Results

Among transgender women in the sample (N = 1,608), many were aged <40 years (59.5%), were Hispanic or Latina (Hispanic) (40.0%) or Black or African American (Black) (35.4%), lived at or below the Federal poverty level (62.7%), were ever incarcerated (58.1%; 17.2% during the past 12 months), and had experienced homelessness during the past 12 months (41.6%) (Table 2). (Persons of Hispanic origin might be of any race but are categorized as Hispanic; all racial groups are non-Hispanic.) Most were currently taking gender-affirming hormonal therapy (71.5%) and wanted gender-affirming surgery but had not received procedures (52.2%); 41.0% tested positive for HIV. During the past 12 months, 59.7% experienced certain forms of violence and harassment: 53.4% reported gender-based verbal abuse or harassment, 26.6% reported gender-based physical abuse or harassment, 15.3% reported being physically abused or harassed by an intimate partner, and 14.8% reported sexual violence (not mutually exclusive). Among all participants, 75.2% reported high social support from significant others, 69.4% from friends, and 46.8% from family.

During the past 12 months, 17.7% reported suicidal ideation. The prevalence of suicidal ideation was higher among those who were aged 18–24 years, White, had at least a high school education, had an unmet need for gender-affirming surgery, had HIV-negative test results, reported drug use, have a disability, were currently experiencing homelessness, did not report a history of incarceration, reported low-moderate social support from any source, and experienced certain forms of violence and harassment (p<0.05) (Table 2). In the multivariable analyses, both experiencing certain forms of violence and harassment and having low-moderate social support from any source were associated with higher prevalence of suicidal ideation.

The interaction between social support from family and experiencing certain forms of violence and harassment was significant (p interaction = 0.01) (Table 3). However, even among those with high family social support, certain forms of violence and harassment were significantly associated with increased prevalence of suicidal ideation. The interactions between social support from friends and from significant others and experiencing certain forms of violence and harassment were not statistically significant.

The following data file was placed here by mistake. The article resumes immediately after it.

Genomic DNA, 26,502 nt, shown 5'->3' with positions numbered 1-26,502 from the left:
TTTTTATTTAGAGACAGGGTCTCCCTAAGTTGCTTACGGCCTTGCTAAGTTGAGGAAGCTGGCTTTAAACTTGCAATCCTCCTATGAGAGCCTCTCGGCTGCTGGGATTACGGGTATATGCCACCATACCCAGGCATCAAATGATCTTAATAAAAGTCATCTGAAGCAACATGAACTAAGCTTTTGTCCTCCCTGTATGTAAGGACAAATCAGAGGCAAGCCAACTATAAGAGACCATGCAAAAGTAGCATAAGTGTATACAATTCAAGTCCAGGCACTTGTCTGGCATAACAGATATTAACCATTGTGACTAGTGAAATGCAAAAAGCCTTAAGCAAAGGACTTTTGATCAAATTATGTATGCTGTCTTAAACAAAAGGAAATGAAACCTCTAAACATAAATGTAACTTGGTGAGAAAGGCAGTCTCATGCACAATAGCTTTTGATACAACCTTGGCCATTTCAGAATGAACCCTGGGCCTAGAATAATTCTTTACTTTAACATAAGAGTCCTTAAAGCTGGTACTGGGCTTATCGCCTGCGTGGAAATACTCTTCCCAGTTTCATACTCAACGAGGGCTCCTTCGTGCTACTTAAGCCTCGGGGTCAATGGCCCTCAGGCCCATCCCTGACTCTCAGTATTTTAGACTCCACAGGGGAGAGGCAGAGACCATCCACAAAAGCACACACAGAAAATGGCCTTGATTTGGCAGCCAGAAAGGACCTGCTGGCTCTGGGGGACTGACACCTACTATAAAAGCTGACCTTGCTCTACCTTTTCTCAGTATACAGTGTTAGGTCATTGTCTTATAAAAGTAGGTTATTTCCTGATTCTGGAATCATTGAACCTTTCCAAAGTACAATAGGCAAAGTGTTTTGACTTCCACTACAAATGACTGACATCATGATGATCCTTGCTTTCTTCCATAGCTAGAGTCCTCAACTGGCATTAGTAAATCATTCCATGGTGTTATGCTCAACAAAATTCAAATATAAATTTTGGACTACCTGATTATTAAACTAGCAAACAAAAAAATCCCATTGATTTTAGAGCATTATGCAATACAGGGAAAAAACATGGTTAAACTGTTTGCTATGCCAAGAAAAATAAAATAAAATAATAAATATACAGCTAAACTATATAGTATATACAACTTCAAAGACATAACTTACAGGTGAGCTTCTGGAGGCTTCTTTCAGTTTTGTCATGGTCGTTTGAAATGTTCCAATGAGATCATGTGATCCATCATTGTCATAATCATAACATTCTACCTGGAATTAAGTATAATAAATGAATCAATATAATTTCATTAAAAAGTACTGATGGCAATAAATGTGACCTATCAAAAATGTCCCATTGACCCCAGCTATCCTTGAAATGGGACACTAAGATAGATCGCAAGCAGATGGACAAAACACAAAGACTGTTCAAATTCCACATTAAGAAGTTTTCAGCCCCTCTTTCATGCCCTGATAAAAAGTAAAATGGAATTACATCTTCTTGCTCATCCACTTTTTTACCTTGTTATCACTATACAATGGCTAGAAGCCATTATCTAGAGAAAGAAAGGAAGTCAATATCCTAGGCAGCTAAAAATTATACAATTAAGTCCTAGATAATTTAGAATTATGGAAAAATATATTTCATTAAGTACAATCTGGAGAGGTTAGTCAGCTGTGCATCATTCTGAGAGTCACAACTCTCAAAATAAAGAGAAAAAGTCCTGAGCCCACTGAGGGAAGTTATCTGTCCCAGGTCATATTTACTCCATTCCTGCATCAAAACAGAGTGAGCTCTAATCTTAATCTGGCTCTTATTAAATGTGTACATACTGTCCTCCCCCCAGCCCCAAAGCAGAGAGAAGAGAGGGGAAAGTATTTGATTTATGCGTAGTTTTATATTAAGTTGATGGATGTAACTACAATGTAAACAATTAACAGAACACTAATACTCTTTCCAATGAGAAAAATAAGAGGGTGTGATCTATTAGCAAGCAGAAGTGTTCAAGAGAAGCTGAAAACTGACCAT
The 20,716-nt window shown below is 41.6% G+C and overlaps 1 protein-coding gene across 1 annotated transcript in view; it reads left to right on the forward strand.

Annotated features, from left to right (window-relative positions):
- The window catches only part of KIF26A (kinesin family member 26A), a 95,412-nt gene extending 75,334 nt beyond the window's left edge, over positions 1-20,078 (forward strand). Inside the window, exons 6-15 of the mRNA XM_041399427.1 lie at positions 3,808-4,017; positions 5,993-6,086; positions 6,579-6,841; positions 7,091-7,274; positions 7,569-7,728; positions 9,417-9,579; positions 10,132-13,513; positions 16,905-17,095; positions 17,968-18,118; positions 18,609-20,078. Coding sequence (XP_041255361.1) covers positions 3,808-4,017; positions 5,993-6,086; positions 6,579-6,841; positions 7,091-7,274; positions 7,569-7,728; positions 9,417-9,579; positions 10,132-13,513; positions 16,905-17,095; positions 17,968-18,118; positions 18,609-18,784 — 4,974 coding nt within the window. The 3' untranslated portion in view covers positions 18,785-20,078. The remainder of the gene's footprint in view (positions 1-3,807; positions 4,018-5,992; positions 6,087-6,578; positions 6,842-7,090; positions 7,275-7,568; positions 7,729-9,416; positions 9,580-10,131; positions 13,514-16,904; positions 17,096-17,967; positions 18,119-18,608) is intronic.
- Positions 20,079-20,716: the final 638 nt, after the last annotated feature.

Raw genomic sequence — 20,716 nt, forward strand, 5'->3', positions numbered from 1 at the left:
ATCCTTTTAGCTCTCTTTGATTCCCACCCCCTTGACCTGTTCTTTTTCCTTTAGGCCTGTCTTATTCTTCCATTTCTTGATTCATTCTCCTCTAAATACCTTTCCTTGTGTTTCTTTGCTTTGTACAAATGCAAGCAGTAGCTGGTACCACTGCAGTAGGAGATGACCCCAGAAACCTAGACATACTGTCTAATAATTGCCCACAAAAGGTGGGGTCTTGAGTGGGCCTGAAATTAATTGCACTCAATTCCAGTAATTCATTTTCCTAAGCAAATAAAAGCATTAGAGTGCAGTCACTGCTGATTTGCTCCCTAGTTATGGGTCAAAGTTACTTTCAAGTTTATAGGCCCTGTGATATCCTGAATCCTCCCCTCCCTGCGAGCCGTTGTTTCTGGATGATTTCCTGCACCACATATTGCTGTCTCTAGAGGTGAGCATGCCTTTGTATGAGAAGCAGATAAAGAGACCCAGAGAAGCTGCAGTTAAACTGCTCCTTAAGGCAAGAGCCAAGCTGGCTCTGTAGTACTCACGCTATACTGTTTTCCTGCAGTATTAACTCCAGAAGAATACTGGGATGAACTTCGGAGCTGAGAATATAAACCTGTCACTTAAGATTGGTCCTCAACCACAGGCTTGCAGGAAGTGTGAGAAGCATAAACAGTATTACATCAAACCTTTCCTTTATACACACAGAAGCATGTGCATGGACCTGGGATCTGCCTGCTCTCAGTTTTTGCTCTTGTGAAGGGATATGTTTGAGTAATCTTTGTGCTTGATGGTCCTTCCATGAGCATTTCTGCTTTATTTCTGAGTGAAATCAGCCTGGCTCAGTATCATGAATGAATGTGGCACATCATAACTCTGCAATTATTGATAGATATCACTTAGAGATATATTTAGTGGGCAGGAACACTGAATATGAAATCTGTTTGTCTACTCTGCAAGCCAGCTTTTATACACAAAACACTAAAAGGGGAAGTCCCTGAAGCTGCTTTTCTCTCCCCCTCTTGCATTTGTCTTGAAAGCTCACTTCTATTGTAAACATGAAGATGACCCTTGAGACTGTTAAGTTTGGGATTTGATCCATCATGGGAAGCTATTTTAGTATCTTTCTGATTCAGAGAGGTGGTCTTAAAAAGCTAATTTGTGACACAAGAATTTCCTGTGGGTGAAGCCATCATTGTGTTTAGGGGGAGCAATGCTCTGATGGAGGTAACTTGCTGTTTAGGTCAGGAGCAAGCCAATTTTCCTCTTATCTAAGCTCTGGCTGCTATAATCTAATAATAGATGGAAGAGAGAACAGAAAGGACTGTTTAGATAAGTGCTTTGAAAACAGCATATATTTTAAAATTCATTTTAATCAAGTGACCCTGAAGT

Discussion

Six in 10 transgender women experienced certain forms of violence and harassment during the past 12 months, and approximately one fifth reported suicidal ideation during the past 12 months. Most transgender women reported high social support from friends or significant others. Experiencing certain forms of violence and harassment and having low-moderate social support were associated with increased prevalence of suicidal ideation. Even in the presence of high family social support, certain forms of violence and harassment were still associated with higher prevalence of suicidal ideation.

The prevalence of suicidal ideation during the past 12 months in this analysis was lower than other studies among nonrandom samples of transgender persons (2,16) and young transgender women (5) but was disproportionately higher than a randomly selected sample of the general population in the United States (1). Contrary to other studies (2,4,13,16,24,26), suicidal ideation was not associated with gender-affirming therapy or poverty. Suicidal ideation was highest among those currently experiencing homelessness, consistent with other studies (16,27). The lower prevalence of suicidal ideation among those with history of incarceration >12 months ago was consistent with another study (28).

The prevalence of certain forms of violence and harassment during the past 12 months in this analysis was similarly high as the estimates among transgender persons in a large cross-sectional study in the United States (2) and in a systematic review (8). The prevalence of physical intimate partner abuse or harassment and sexual violence during the past 12 months in this analysis were higher than that among cisgender women in the United States (29), but comparable to the intimate partner violence prevalence among cisgender women of low socioeconomic status (30).

The analysis contributes to existing research linking certain forms of violence and harassment with increased suicidal ideation among transgender women (13,16,17), and these studies likewise used the gender minority stress model (14) to explain the findings. This model suggests that certain forms of violence and harassment are often enacted upon those nonconforming to heterosexual and cisgender norms and are underpinned by sociocultural, political, and legal marginalization of gender minorities (2,8), emphasizing the role of social determinants influencing health disparities among transgender women (8).